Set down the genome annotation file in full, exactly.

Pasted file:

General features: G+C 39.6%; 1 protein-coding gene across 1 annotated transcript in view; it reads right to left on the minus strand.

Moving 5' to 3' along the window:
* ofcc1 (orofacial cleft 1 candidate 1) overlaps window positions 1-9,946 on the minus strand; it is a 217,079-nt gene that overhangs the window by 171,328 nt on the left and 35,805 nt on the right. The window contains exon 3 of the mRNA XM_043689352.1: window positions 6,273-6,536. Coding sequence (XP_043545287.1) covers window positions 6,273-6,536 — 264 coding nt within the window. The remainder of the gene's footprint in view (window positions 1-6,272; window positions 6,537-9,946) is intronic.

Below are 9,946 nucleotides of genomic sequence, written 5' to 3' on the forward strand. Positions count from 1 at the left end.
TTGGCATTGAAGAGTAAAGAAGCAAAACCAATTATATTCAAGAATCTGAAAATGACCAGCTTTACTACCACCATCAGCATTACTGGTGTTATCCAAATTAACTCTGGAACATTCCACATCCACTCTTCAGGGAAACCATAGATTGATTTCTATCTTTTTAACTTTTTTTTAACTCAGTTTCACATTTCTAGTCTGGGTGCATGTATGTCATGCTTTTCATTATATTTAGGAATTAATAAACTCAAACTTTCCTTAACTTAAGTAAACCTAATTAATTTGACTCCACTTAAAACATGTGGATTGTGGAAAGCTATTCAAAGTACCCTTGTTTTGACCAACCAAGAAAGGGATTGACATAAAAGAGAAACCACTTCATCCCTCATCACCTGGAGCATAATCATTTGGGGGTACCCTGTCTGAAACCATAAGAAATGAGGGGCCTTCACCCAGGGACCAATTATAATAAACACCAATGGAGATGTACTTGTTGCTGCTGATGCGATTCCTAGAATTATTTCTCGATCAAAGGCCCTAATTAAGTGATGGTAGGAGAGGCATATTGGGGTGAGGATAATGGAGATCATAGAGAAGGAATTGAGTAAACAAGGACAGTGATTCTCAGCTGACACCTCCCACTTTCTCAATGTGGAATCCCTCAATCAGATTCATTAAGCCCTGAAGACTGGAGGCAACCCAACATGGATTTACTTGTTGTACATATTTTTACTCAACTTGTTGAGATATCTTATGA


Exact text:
General features: G+C 39.6%; 1 protein-coding gene across 1 annotated transcript in view; it reads right to left on the minus strand.

Moving 5' to 3' along the window:
* ofcc1 (orofacial cleft 1 candidate 1) overlaps window positions 1-9,946 on the minus strand; it is a 217,079-nt gene that overhangs the window by 171,328 nt on the left and 35,805 nt on the right. The window contains exon 3 of the mRNA XM_043689352.1: window positions 6,273-6,536. Coding sequence (XP_043545287.1) covers window positions 6,273-6,536 — 264 coding nt within the window. The remainder of the gene's footprint in view (window positions 1-6,272; window positions 6,537-9,946) is intronic.

Below are 9,946 nucleotides of genomic sequence, written 5' to 3' on the forward strand. Positions count from 1 at the left end.
TTGGCATTGAAGAGTAAAGAAGCAAAACCAATTATATTCAAGAATCTGAAAATGACCAGCTTTACTACCACCATCAGCATTACTGGTGTTATCCAAATTAACTCTGGAACATTCCACATCCACTCTTCAGGGAAACCATAGATTGATTTCTATCTTTTTAACTTTTTTTTAACTCAGTTTCACATTTCTAGTCTGGGTGCATGTATGTCATGCTTTTCATTATATTTAGGAATTAATAAACTCAAACTTTCCTTAACTTAAGTAAACCTAATTAATTTGACTCCACTTAAAACATGTGGATTGTGGAAAGCTATTCAAAGTACCCTTGTTTTGACCAACCAAGAAAGGGATTGACATAAAAGAGAAACCACTTCATCCCTCATCACCTGGAGCATAATCATTTGGGGGTACCCTGTCTGAAACCATAAGAAATGAGGGGCCTTCACCCAGGGACCAATTATAATAAACACCAATGGAGATGTACTTGTTGCTGCTGATGCGATTCCTAGAATTATTTCTCGATCAAAGGCCCTAATTAAGTGATGGTAGGAGAGGCATATTGGGGTGAGGATAATGGAGATCATAGAGAAGGAATTGAGTAAACAAGGACAGTGATTCTCAGCTGACACCTCCCACTTTCTCAATGTGGAATCCCTCAATCAGATTCATTAAGCCCTGAAGACTGGAGGCAACCCAACATGGATTTACTTGTTGTACATATTTTTACTCAACTTGTTGAGATATCTTATGA